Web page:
“We send out the training through RCI, and each location is responsible for conducting that training. We provide an outline or agenda including everything that needs to be covered, and how it can be covered. There are quizzes or videos depending on the topic.”
R. Brooks Benson | Safety and Compliance Director | Central Prairie Co-op | Sterling, KS
“We’ve made a couple of tweaks to our training dynamic over the last three years. There are many grain-related trainings that are yearly (pre-harvest), and we are required to cover the same topics each year.
“It can be difficult to keep the attention of the seasoned employees year after year. I’ve gotten rid of many of the pictures in my PowerPoints and scaled down the number of words my employees see on many of my slides. I do have notes at the bottom of the slides, so that OSHA knows what we talk about, but I mostly have one-word bullet points to help foster discussion.
“Sometimes during a training, I’ll sit at a random spot at the table like one of the guys rather than at the front of the room preaching. Our most effective trainings happen when I facilitate discussion rather than just going through the motions up front. This really changes the dynamic in the room to foster discussion and to give the team members a sense that this is their personal training.
“I don’t mind if people are quiet. Many times I’ll allow for some awkward silence, until discussion picks up. A lot of times, I’ll start a training calling on the more assertive employees to share ideas as a way to help others gain confidence to share thoughts. Many of our new employees haven’t experienced trainings where they’re expected to participate, so they’re not sure how to speak up. After they hear an employee or two speak up, they see how it’s done and begin to feel more comfortable sharing thoughts and ideas.
“About three years ago, I started involving some of our more experienced employees in the PowerPoint presentations. About six to eight weeks before a scheduled training, I send out a section of slides, usually five to 10, covering a certain topic to certain employees. One set of slides might be on dumping trucks. Another is on personal protective equipment (PPE).
“I’ll ask them to personalize the slides to the way they want to teach the subject and how it applies to their facility. I have them send their slides to me periodically before the training, so I can make sure the material covers the standard. This has been huge for our safety culture. Some guys are nervous at first but step up, while others can’t wait to have their moment. When my guys are teaching one another peer-to-peer is when the magic happens.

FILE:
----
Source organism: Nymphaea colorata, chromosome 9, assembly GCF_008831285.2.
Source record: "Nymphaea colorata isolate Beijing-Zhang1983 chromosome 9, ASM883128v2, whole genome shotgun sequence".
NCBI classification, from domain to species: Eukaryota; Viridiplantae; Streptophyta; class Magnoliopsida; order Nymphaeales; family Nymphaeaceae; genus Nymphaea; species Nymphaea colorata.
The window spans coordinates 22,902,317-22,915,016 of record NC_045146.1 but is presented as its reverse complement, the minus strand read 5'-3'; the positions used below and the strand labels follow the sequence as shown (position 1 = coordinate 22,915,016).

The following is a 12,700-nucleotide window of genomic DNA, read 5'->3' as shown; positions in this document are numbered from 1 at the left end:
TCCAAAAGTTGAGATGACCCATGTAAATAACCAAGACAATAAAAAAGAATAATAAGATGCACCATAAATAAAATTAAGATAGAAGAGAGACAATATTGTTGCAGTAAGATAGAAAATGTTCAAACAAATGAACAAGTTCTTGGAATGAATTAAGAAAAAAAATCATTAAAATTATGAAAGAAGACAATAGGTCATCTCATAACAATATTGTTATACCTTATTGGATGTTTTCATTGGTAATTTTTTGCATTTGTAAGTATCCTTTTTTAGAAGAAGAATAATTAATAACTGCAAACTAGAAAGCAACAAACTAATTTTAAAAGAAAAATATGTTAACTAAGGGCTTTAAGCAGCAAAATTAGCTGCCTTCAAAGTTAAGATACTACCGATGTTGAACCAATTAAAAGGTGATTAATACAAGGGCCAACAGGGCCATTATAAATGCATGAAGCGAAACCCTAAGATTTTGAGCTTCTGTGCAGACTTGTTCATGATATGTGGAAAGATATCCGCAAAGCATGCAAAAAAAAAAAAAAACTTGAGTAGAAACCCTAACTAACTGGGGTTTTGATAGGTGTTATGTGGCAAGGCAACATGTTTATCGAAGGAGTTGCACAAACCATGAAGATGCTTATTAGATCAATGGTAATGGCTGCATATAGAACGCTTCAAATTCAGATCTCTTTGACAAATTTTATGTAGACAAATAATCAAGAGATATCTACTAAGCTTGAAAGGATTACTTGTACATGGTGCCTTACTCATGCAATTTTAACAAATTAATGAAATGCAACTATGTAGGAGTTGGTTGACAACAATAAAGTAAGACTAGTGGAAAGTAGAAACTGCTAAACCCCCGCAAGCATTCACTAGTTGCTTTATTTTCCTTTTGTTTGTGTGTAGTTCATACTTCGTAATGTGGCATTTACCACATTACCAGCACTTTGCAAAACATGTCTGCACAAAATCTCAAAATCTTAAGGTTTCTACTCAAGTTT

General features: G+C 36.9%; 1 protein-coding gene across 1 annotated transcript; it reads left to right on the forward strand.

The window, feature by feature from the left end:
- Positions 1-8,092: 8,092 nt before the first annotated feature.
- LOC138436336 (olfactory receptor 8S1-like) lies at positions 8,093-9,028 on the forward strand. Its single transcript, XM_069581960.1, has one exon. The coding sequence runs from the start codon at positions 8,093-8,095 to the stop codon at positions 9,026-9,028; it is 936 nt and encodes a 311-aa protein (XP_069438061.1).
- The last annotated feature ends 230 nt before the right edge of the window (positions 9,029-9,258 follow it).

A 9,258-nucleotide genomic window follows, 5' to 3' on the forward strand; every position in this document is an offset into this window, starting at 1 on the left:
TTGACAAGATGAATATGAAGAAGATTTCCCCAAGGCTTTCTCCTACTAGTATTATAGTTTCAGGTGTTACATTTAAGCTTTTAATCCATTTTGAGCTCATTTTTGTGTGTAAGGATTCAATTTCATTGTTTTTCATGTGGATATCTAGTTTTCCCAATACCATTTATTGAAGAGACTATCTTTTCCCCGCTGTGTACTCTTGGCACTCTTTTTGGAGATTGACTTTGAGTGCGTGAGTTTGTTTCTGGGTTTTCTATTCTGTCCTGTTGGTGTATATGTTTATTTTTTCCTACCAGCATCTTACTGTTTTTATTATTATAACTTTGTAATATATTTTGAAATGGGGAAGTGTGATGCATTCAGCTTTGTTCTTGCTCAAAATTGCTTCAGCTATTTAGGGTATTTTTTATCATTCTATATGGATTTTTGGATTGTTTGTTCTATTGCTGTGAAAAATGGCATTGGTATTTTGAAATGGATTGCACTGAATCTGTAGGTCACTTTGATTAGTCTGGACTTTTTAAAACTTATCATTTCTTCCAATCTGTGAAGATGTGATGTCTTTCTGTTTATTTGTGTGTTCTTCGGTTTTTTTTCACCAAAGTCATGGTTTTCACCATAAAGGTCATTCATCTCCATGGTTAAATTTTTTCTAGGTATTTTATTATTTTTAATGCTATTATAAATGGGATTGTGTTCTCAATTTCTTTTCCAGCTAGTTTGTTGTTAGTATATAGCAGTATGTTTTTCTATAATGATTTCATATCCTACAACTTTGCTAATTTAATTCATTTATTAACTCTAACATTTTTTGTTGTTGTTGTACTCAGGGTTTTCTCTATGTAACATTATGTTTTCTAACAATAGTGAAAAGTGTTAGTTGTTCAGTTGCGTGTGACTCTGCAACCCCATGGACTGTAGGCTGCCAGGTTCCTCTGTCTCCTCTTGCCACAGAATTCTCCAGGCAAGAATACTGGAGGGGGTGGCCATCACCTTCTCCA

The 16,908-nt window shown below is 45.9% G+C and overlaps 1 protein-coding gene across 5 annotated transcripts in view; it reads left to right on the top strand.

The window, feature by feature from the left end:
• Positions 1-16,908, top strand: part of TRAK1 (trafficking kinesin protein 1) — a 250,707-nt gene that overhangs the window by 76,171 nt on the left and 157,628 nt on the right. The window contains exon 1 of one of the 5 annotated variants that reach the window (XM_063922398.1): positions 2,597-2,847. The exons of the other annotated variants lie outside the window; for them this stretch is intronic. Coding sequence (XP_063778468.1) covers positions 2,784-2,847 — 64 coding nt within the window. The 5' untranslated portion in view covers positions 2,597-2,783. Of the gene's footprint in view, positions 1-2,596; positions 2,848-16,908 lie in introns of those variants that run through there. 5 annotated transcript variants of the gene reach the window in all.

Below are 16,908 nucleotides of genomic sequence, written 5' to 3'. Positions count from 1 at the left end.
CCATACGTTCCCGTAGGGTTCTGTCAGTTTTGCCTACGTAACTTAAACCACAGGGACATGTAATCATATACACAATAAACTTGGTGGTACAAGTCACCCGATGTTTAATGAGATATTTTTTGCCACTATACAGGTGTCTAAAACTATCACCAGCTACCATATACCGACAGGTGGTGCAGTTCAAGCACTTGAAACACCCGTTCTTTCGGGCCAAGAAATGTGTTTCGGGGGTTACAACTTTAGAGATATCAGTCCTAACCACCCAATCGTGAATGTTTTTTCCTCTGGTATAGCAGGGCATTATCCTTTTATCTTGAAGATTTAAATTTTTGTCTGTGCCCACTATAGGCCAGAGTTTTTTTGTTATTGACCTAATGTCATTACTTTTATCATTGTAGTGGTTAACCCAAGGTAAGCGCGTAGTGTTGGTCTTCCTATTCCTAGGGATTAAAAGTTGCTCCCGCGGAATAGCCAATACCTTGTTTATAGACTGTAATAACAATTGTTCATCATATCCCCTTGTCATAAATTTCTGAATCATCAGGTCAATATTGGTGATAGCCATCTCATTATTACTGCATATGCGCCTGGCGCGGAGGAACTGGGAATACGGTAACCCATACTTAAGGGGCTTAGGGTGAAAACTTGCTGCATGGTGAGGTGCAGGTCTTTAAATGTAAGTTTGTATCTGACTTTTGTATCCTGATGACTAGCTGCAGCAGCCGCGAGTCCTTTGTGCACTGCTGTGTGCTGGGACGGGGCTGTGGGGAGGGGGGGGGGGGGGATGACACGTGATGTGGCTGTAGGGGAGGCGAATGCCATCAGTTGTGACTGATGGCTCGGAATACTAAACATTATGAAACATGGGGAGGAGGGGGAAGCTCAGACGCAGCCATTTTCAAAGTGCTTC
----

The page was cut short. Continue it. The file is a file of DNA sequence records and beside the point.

“I also try to personalize safety. I remind guys that there are people – friends and family in their lives – who count on them to be healthy and not get injured, to come home every day. We talk a lot about connecting safety to being your brother’s keeper. We are not only agents of our own safety, but we work as a team to help keep others safe.
“When I’m talking about bin entry or confined spaces, I try to create a sense of respect and gravity toward these subjects, so they know when we’re talking about serious potential hazards.
“I like non-classroom training more than classroom training, but we do both. Not every out-of-the-box idea we’ve tried bears fruit. But what I’ve shared are some of the more effective ideas that have significantly impacted and improved the way Central Prairie employees look at our safety program, training sessions, and safety culture.”
Doug Green | Safety Liaison | Ursa Farmers Cooperative Co. | Ursa, IL
“Hands down, hands-on safety training is the most effective method we use. A lot of times, we don’t get it done, because we’re pressed for time, and our locations are spread out, so we use our RCI safety program for the rest of our training. We do training at least monthly, sometimes twice a month.”
Jeff Cole | Safety Director | Farmers Coop Elevator Co. | Hemingford, NE
“Most of it is hands-on training. We do use a few videos now and again. But we do a combination of training in the field and the classroom.
“We also hold monthly safety meetings, so whenever there are different topics that need to be covered on an annual basis, we do those, and we try to spread it out through the year, as renewals change. We’ll cover topics like confined spaces and lockout/tagout periodically throughout the year. We cover all of the OSHA-required stuff, plus we do other issues such as lifting. Also, there are Department of Transportation concerns that we cover periodically.
“I’ve even used bad videos and then asked the guys about how many wrong things they spotted. I get good discussions with that. Every once in a while, you get photographs of things that people are doing wrong, and I put up those and explain that these are other things you shouldn’t be doing. Then I ask the guys how many things they are doing wrong and why and how.”
Diana McCartney | Safety Coordinator | MFA Inc. | Columbia, MO
“We have monthly online training. It seems to be working pretty well for us right now. It covers all of the OSHA-required topics. We spread out the topics over a year. We do hands-on training, too. Any time there’s anything site-specific like lockout/tagout, we cover that. Definitely hands-on training has been the most effective. We have a behavior-based safety process that works really well for us.”